(CNN) -- Rwandan troops have crossed into the Democratic Republic of Congo to prepare for a joint operation with Congolese forces against a Hutu militia, the United Nations said.
At least 800,000 people are thought to have died during 100 days of violence in Rwanda in 1994.
"We can tell you there are Rwandan soldiers here, but I cannot confirm the numbers," said Madnodje Mounoubai, spokesman for the U.N. mission in the Democratic Republic of Congo.
The Rwandans will team up "with the Congolese forces," he said Wednesday. "The Rwandan forces are in a meeting with Congolese forces and the understanding is that in the meeting they are preparing a joint operation against the FDLR," or the Democratic Liberation Forces of Rwanda.
The Rwanda News Agency reported that Rwanda has dispatched 1,917 soldiers.
Rwanda and Congo traditionally have been on different sides of the conflict in eastern Congo.
The struggle pits ethnic Tutsis, supported by Rwanda, against ethnic Hutu, backed by Congo.
The conflict is effectively an extension of the Rwandan genocide dating back to the early 1990s, when hundreds of thousands of Rwandans were killed in ethnic battles between minority Tutsi and majority Hutu.
According to a statement issued last week by the Rwandan government, the joint military operation is aimed at driving out the FDLR and former members of the Interhamwe militia, "remnants of those who spearheaded the 1994 genocide against Tutsis."
Michael Arunga, a Kenya-based spokesman for the World Vision aid organization, said his colleagues in Goma -- a city in eastern Congo -- told him that Rwandan troops arrived Tuesday morning in the village of Ishsha, outside of Goma.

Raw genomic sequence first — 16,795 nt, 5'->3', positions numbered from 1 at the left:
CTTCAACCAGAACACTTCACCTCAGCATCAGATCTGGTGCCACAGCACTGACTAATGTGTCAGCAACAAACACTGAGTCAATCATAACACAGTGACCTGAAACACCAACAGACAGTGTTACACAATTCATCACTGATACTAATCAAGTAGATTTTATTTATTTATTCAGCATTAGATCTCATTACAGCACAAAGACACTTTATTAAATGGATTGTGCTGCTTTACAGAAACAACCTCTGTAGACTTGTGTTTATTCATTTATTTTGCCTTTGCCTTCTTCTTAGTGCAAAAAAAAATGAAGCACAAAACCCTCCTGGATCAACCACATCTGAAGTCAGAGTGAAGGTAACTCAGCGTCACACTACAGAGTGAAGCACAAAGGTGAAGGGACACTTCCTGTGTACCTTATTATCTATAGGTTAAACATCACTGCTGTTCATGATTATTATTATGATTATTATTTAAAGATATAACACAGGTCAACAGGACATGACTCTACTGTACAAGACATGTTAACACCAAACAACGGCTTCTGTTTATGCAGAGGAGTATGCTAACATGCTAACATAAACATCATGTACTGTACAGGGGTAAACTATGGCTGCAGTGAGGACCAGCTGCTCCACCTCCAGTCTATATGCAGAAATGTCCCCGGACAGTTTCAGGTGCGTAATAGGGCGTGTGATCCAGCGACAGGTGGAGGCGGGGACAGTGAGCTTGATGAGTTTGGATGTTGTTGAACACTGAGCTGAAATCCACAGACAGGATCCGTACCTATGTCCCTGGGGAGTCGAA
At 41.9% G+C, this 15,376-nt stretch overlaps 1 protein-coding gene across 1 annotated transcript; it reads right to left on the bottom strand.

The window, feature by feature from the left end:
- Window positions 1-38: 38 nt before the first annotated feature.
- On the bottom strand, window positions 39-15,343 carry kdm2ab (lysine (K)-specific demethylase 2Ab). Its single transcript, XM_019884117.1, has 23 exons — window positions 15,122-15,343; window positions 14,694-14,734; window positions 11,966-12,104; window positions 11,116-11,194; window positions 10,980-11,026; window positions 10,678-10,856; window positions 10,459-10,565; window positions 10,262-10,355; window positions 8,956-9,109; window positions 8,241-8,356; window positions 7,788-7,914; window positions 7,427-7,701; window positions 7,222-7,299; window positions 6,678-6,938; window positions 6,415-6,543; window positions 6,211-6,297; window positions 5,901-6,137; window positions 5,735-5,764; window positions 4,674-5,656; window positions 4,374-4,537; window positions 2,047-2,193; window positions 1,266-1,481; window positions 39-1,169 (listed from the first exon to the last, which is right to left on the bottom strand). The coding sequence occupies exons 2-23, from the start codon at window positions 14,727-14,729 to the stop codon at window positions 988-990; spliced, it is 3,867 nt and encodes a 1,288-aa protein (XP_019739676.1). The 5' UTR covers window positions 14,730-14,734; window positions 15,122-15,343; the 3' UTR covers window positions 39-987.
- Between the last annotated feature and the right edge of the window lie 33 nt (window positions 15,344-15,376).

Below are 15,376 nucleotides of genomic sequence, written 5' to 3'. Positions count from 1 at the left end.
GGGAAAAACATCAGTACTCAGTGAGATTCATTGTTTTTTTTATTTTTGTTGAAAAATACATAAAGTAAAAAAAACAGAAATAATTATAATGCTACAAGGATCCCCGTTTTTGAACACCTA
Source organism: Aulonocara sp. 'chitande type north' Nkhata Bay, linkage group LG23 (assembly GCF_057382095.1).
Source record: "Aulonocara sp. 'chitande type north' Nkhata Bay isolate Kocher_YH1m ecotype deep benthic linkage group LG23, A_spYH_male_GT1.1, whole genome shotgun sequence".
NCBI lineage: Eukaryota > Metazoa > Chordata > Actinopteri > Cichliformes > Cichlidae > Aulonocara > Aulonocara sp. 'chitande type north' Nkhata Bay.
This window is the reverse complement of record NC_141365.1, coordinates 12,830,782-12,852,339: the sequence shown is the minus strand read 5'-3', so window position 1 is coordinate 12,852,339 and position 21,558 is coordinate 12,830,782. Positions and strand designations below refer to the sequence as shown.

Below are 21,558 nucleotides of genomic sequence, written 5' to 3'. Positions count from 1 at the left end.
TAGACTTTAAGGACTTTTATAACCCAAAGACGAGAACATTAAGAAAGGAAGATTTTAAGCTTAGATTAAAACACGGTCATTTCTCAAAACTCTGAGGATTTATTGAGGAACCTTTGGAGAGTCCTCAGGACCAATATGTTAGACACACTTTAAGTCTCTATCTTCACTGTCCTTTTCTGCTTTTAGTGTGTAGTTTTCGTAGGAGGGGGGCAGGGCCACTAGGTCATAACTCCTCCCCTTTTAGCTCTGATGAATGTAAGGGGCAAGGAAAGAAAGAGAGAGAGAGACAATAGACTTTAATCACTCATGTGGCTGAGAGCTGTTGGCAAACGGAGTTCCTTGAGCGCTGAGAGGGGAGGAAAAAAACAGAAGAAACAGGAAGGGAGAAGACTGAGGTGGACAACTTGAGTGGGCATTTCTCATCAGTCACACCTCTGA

Arunga said he had no knowledge of Rwandan troops being in Congo before.
A U.N. statement said the FDLR has been involved in clashes since late August mainly in North Kivu, "where the national army, the mainly Tutsi militia -- known as the CNDP -- and other rebel groups ... have fought in shifting alliances, uprooting around 250,000 civilians on top of the 800,000 already displaced by violence in recent years." See photos from Mia Farrow's trip to the Democratic Republic of Congo »
A report by a U.N. Security Council panel last month said Rwanda and Congo were fighting a brutal proxy war for territory and precious natural resources in eastern Congo, and all parties involved in the conflict were using execution, rape and child soldiers as tools of war.
The report, filed by a panel of U.N. experts, "found evidence that Rwandan authorities have sent officers and units of the Rwanda Defense Forces" into Congo in support of Congo rebel leader Laurent Nkunda's fighters.
CNN's Carolina Sanchez contributed to this report.